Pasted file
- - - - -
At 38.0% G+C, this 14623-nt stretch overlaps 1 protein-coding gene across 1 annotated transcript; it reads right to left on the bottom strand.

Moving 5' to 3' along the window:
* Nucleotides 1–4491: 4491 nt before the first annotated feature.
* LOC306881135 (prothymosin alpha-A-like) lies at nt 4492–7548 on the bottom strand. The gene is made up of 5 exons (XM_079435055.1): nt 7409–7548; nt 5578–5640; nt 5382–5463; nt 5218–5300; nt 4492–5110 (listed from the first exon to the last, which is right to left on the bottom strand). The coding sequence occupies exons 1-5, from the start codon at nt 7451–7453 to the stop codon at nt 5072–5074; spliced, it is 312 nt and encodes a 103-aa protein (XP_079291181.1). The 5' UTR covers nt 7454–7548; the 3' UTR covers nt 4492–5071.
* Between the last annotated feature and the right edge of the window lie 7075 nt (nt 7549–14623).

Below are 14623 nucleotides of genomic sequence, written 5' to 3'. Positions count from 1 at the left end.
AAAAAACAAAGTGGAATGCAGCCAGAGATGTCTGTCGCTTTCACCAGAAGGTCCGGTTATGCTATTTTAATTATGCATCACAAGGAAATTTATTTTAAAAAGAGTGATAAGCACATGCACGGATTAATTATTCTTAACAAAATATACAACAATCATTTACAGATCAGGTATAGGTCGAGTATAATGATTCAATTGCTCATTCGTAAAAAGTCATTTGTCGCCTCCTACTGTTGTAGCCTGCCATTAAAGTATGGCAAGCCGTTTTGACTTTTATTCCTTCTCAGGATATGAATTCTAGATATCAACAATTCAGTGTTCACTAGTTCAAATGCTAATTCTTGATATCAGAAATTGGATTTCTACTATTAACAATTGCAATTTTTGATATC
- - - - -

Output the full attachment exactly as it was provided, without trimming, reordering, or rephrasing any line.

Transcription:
At 38.0% G+C, this 14623-nt stretch overlaps 1 protein-coding gene across 1 annotated transcript; it reads right to left on the bottom strand.

Moving 5' to 3' along the window:
* Nucleotides 1–4491: 4491 nt before the first annotated feature.
* LOC306881135 (prothymosin alpha-A-like) lies at nt 4492–7548 on the bottom strand. The gene is made up of 5 exons (XM_079435055.1): nt 7409–7548; nt 5578–5640; nt 5382–5463; nt 5218–5300; nt 4492–5110 (listed from the first exon to the last, which is right to left on the bottom strand). The coding sequence occupies exons 1-5, from the start codon at nt 7451–7453 to the stop codon at nt 5072–5074; spliced, it is 312 nt and encodes a 103-aa protein (XP_079291181.1). The 5' UTR covers nt 7454–7548; the 3' UTR covers nt 4492–5071.
* Between the last annotated feature and the right edge of the window lie 7075 nt (nt 7549–14623).

Below are 14623 nucleotides of genomic sequence, written 5' to 3'. Positions count from 1 at the left end.
AAAAAACAAAGTGGAATGCAGCCAGAGATGTCTGTCGCTTTCACCAGAAGGTCCGGTTATGCTATTTTAATTATGCATCACAAGGAAATTTATTTTAAAAAGAGTGATAAGCACATGCACGGATTAATTATTCTTAACAAAATATACAACAATCATTTACAGATCAGGTATAGGTCGAGTATAATGATTCAATTGCTCATTCGTAAAAAGTCATTTGTCGCCTCCTACTGTTGTAGCCTGCCATTAAAGTATGGCAAGCCGTTTTGACTTTTATTCCTTCTCAGGATATGAATTCTAGATATCAACAATTCAGTGTTCACTAGTTCAAATGCTAATTCTTGATATCAGAAATTGGATTTCTACTATTAACAATTGCAATTTTTGATATC